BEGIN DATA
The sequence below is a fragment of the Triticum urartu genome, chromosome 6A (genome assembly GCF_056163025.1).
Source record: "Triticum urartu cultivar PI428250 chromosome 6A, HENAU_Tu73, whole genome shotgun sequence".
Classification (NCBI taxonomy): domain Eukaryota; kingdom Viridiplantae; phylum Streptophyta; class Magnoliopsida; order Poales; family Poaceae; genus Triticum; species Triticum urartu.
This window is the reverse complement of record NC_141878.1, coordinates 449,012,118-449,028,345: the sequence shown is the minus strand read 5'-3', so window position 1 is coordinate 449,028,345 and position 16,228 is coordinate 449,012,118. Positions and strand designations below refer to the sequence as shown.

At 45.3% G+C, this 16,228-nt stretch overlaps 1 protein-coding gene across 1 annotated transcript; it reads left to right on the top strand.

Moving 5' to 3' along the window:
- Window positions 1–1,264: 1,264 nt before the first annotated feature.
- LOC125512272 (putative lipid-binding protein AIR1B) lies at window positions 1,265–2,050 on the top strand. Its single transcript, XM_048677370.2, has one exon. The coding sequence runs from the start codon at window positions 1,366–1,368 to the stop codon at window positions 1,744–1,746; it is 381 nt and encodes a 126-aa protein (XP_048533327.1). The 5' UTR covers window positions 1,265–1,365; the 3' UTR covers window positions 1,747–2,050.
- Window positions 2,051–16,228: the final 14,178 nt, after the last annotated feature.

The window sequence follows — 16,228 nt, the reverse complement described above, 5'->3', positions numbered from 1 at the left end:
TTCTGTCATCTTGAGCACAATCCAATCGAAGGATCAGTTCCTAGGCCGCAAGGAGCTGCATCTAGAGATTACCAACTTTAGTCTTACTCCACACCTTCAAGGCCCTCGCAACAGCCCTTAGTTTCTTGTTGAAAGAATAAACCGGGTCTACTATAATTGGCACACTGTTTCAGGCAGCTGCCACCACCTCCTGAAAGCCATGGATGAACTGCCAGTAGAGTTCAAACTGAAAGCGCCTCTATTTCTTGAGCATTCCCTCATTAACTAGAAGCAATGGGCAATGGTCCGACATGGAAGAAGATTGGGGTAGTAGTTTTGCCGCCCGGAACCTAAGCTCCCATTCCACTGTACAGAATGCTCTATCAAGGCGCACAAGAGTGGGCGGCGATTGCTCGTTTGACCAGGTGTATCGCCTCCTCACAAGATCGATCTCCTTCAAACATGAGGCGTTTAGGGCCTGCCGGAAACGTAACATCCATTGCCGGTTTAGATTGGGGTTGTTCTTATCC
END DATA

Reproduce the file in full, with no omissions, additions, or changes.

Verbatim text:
The sequence below is a fragment of the Triticum urartu genome, chromosome 6A (genome assembly GCF_056163025.1).
Source record: "Triticum urartu cultivar PI428250 chromosome 6A, HENAU_Tu73, whole genome shotgun sequence".
Classification (NCBI taxonomy): domain Eukaryota; kingdom Viridiplantae; phylum Streptophyta; class Magnoliopsida; order Poales; family Poaceae; genus Triticum; species Triticum urartu.
This window is the reverse complement of record NC_141878.1, coordinates 449,012,118-449,028,345: the sequence shown is the minus strand read 5'-3', so window position 1 is coordinate 449,028,345 and position 16,228 is coordinate 449,012,118. Positions and strand designations below refer to the sequence as shown.

At 45.3% G+C, this 16,228-nt stretch overlaps 1 protein-coding gene across 1 annotated transcript; it reads left to right on the top strand.

Moving 5' to 3' along the window:
- Window positions 1–1,264: 1,264 nt before the first annotated feature.
- LOC125512272 (putative lipid-binding protein AIR1B) lies at window positions 1,265–2,050 on the top strand. Its single transcript, XM_048677370.2, has one exon. The coding sequence runs from the start codon at window positions 1,366–1,368 to the stop codon at window positions 1,744–1,746; it is 381 nt and encodes a 126-aa protein (XP_048533327.1). The 5' UTR covers window positions 1,265–1,365; the 3' UTR covers window positions 1,747–2,050.
- Window positions 2,051–16,228: the final 14,178 nt, after the last annotated feature.

The window sequence follows — 16,228 nt, the reverse complement described above, 5'->3', positions numbered from 1 at the left end:
TTCTGTCATCTTGAGCACAATCCAATCGAAGGATCAGTTCCTAGGCCGCAAGGAGCTGCATCTAGAGATTACCAACTTTAGTCTTACTCCACACCTTCAAGGCCCTCGCAACAGCCCTTAGTTTCTTGTTGAAAGAATAAACCGGGTCTACTATAATTGGCACACTGTTTCAGGCAGCTGCCACCACCTCCTGAAAGCCATGGATGAACTGCCAGTAGAGTTCAAACTGAAAGCGCCTCTATTTCTTGAGCATTCCCTCATTAACTAGAAGCAATGGGCAATGGTCCGACATGGAAGAAGATTGGGGTAGTAGTTTTGCCGCCCGGAACCTAAGCTCCCATTCCACTGTACAGAATGCTCTATCAAGGCGCACAAGAGTGGGCGGCGATTGCTCGTTTGACCAGGTGTATCGCCTCCTCACAAGATCGATCTCCTTCAAACATGAGGCGTTTAGGGCCTGCCGGAAACGTAACATCCATTGCCGGTTTAGATTGGGGTTGTTCTTATCC